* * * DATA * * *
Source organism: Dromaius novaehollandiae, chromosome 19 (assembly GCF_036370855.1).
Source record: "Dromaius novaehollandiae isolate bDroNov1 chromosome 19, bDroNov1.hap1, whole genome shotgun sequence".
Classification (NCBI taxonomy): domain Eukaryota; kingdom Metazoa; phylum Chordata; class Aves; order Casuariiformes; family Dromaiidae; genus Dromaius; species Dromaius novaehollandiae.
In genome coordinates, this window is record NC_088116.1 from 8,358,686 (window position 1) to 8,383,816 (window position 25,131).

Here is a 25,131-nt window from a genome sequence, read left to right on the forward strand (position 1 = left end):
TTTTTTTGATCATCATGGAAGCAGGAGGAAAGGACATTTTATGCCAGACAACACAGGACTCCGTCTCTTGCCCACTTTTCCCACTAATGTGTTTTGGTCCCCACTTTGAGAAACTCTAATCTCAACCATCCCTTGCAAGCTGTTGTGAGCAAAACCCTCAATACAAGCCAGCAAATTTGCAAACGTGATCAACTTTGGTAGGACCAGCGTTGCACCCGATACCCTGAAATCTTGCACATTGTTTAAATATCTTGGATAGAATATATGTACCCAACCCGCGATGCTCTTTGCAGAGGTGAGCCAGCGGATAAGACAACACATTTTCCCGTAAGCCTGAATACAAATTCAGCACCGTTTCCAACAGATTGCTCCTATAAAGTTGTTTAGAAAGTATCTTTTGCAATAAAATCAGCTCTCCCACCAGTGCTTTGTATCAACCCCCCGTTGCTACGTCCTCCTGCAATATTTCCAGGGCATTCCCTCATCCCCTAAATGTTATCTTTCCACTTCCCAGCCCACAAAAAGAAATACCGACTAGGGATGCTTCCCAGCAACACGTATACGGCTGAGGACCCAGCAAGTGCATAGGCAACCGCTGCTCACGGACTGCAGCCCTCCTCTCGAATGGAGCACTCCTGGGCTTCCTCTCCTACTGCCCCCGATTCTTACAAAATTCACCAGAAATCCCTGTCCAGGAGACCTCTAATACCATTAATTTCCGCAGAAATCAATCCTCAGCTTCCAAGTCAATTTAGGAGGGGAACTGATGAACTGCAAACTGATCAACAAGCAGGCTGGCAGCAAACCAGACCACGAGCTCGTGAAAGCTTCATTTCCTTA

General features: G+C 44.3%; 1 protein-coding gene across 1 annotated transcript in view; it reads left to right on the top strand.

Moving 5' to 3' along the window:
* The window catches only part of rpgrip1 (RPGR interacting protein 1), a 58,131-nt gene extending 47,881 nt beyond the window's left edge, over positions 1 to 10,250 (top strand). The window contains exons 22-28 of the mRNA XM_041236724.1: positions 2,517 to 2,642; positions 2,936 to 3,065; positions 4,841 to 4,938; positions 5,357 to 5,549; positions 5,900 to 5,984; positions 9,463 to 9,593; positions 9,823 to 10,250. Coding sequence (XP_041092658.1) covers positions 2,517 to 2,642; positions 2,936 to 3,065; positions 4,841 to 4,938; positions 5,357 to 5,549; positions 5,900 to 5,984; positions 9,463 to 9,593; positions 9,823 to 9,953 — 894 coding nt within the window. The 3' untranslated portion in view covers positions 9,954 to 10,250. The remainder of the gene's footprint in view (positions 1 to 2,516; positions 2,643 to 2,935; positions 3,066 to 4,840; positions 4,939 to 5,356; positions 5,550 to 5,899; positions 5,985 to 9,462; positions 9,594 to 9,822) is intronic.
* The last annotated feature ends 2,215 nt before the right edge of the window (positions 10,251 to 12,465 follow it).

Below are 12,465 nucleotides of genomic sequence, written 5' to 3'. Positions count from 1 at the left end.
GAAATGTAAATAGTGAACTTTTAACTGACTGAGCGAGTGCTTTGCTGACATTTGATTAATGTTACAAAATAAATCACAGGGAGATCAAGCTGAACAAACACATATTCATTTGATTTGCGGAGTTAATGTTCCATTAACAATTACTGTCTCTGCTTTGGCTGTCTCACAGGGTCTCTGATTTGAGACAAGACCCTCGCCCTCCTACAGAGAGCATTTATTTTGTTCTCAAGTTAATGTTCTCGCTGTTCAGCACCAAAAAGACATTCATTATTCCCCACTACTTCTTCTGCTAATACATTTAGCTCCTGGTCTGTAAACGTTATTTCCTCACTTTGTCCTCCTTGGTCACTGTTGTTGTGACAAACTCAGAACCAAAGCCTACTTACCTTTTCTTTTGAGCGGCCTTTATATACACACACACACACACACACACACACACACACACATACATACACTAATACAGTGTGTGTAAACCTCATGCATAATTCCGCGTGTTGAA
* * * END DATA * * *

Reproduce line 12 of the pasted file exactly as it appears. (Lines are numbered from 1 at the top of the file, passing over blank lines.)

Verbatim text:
GAAATGTAAATAGTGAACTTTTAACTGACTGAGCGAGTGCTTTGCTGACATTTGATTAATGTTACAAAATAAATCACAGGGAGATCAAGCTGAACAAACACATATTCATTTGATTTGCGGAGTTAATGTTCCATTAACAATTACTGTCTCTGCTTTGGCTGTCTCACAGGGTCTCTGATTTGAGACAAGACCCTCGCCCTCCTACAGAGAGCATTTATTTTGTTCTCAAGTTAATGTTCTCGCTGTTCAGCACCAAAAAGACATTCATTATTCCCCACTACTTCTTCTGCTAATACATTTAGCTCCTGGTCTGTAAACGTTATTTCCTCACTTTGTCCTCCTTGGTCACTGTTGTTGTGACAAACTCAGAACCAAAGCCTACTTACCTTTTCTTTTGAGCGGCCTTTATATACACACACACACACACACACACACACACACACACATACATACACTAATACAGTGTGTGTAAACCTCATGCATAATTCCGCGTGTTGAA